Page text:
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The Rotary Club placed Peace Poles in our city around 2015. The poles stand in silent vigil reminding us to build good will and peace in the world.

I followed three Chinese people through the riverwalk section of George Rogers Park. They were oblivious to the green bower through which they passed as they leaned into each other talking. They did not see the waterfall. They did not see the sculptural roots splayed across the hill. They did not peek at the panoramic views of the Willamette River. But then, all three stopped and took a picture. What, I wondered, finally distracted them? I caught up to their stopping point and found a peace pole, star-bright against the muted colors of nature. "May Peace Prevail on Earth" was written in Cantonese. Lake Oswego was acknowledging these walkers and their language. COURTESY PHOTO - Peace Poles, installed by the Rotary Club of Lake Oswego, can be found all around the city.

The Rotary Club placed Peace Poles in our city around 2015. The poles stand in silent vigil reminding us to build good will and peace in the world. There are now more than a hundred poles in LO. I do notice each pole as I pass. I use the pole as a kind of North Star to remind me of the direction I want to walk in my life. During the time of slavery, it was the North Star that fugitives followed to freedom. Night after night, when the stars came out, the fugitives would walk in the direction of that star which kept a silent vigil of hope. The poles lead me in the direction of "May Peace Prevail on Earth." Obviously the slaves weren't going to reach the North Star just as noticing the poles isn't going to achieve world peace. But this one person can resolve to live in a way that reminds me and others that goodness exists.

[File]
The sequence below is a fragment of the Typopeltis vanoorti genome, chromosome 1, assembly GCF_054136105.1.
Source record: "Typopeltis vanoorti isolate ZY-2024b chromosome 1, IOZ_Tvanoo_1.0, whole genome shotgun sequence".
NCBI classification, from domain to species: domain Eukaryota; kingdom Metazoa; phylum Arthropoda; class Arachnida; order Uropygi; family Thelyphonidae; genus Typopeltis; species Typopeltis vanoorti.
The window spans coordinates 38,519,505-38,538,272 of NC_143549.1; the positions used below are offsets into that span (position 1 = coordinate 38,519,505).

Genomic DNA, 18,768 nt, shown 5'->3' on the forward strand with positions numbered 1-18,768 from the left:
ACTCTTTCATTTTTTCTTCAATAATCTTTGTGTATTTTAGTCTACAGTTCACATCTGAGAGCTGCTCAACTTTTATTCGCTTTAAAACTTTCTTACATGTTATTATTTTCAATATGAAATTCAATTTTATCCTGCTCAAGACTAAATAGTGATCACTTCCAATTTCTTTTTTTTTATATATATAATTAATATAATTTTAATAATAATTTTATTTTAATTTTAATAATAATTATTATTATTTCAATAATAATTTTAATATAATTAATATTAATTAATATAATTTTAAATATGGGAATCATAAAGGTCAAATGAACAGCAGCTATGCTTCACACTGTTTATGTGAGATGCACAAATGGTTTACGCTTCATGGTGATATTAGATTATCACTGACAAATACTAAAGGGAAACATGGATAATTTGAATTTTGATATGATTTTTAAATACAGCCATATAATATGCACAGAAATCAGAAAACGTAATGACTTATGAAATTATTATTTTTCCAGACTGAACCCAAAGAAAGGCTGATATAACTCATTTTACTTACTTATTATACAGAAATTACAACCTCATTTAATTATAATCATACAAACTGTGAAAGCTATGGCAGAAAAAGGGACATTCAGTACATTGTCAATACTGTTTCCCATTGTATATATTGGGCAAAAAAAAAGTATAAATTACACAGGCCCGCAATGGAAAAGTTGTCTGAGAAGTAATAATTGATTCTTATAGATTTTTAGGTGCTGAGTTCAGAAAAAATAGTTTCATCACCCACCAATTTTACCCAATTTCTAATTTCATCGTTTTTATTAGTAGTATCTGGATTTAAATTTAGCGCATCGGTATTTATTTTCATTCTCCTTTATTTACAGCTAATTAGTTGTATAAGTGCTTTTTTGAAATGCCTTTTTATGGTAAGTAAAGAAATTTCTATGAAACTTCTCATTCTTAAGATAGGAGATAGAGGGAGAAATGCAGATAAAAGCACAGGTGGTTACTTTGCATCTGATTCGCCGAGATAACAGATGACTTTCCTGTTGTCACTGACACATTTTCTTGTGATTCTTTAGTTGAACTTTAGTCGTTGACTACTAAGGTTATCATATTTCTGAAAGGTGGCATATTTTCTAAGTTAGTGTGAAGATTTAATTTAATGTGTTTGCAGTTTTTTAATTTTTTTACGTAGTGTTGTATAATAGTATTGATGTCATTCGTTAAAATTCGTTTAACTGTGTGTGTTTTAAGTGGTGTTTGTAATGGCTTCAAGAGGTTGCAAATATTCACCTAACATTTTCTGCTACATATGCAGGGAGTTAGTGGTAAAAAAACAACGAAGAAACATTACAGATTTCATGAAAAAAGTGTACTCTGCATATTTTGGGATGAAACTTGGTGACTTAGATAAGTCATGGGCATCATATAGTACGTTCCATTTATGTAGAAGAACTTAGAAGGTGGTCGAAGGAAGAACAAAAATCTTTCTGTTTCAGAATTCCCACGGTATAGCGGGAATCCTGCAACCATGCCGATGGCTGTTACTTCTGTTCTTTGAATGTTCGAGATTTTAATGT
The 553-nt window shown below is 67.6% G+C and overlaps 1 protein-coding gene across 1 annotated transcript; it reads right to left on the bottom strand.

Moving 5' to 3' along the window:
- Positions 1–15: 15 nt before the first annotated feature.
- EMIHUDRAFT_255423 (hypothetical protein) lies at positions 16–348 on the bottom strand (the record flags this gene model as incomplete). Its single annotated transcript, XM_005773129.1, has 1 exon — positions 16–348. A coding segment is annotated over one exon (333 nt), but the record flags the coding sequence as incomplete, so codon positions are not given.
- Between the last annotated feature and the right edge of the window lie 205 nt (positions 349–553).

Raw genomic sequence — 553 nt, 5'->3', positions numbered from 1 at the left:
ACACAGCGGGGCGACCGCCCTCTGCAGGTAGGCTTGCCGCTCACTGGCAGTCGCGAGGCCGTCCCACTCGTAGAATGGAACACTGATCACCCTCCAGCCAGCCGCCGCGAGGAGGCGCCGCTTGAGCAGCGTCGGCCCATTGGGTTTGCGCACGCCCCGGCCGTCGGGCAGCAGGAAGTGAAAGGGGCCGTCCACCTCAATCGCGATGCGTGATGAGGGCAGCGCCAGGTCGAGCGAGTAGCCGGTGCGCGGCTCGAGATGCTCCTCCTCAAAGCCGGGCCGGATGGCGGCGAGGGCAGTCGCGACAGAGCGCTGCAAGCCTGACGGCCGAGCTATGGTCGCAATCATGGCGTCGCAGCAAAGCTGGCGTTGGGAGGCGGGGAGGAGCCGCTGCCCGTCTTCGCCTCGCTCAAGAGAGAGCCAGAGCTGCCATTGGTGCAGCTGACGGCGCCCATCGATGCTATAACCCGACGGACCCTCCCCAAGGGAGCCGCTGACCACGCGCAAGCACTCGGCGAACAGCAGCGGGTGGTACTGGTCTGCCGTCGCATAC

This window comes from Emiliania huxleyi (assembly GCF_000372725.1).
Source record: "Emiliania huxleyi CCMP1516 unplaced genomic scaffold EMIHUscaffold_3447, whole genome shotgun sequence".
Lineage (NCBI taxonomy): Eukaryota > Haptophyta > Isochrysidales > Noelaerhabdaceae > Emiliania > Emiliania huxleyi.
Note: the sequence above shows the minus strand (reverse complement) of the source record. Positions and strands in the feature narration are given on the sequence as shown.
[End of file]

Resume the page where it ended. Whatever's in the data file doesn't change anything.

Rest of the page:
Meghalaya, India is one of the rainiest spots on earth. The rivers flood the land each monsoon season. Hundreds of years ago people devised an ingenious way to cross the rivers no matter the season. They wove together the roots of rubber trees while the roots were young and still malleable. They were fashioning bridges from the roots. Of course, they had to wait for the roots to grow from one side of the riverbank to the other to be an effective bridge. This could take generations. So people formed these bridges knowing they might never walk on them. They were preparing a path for their children and children's children. In the same way, they knew that the bridges on which they presently walked were made for them decades before by their ancestors.

The small behaviors I do are part of the weave I do with others. We build bridges and find ways to foster resiliency for those who come after. The peace pole is a reminder to believe that those efforts make a difference.

I thank Rotarians for this silent vigil of poles. Their message of welcome to those from other countries and their invitation to walk toward the North Star of peace sets up an atmosphere that yields untold and unknown benefit.

Cherie Dupuis is a member of the Jottings Group at The Lake Oswego Adult Community Center.

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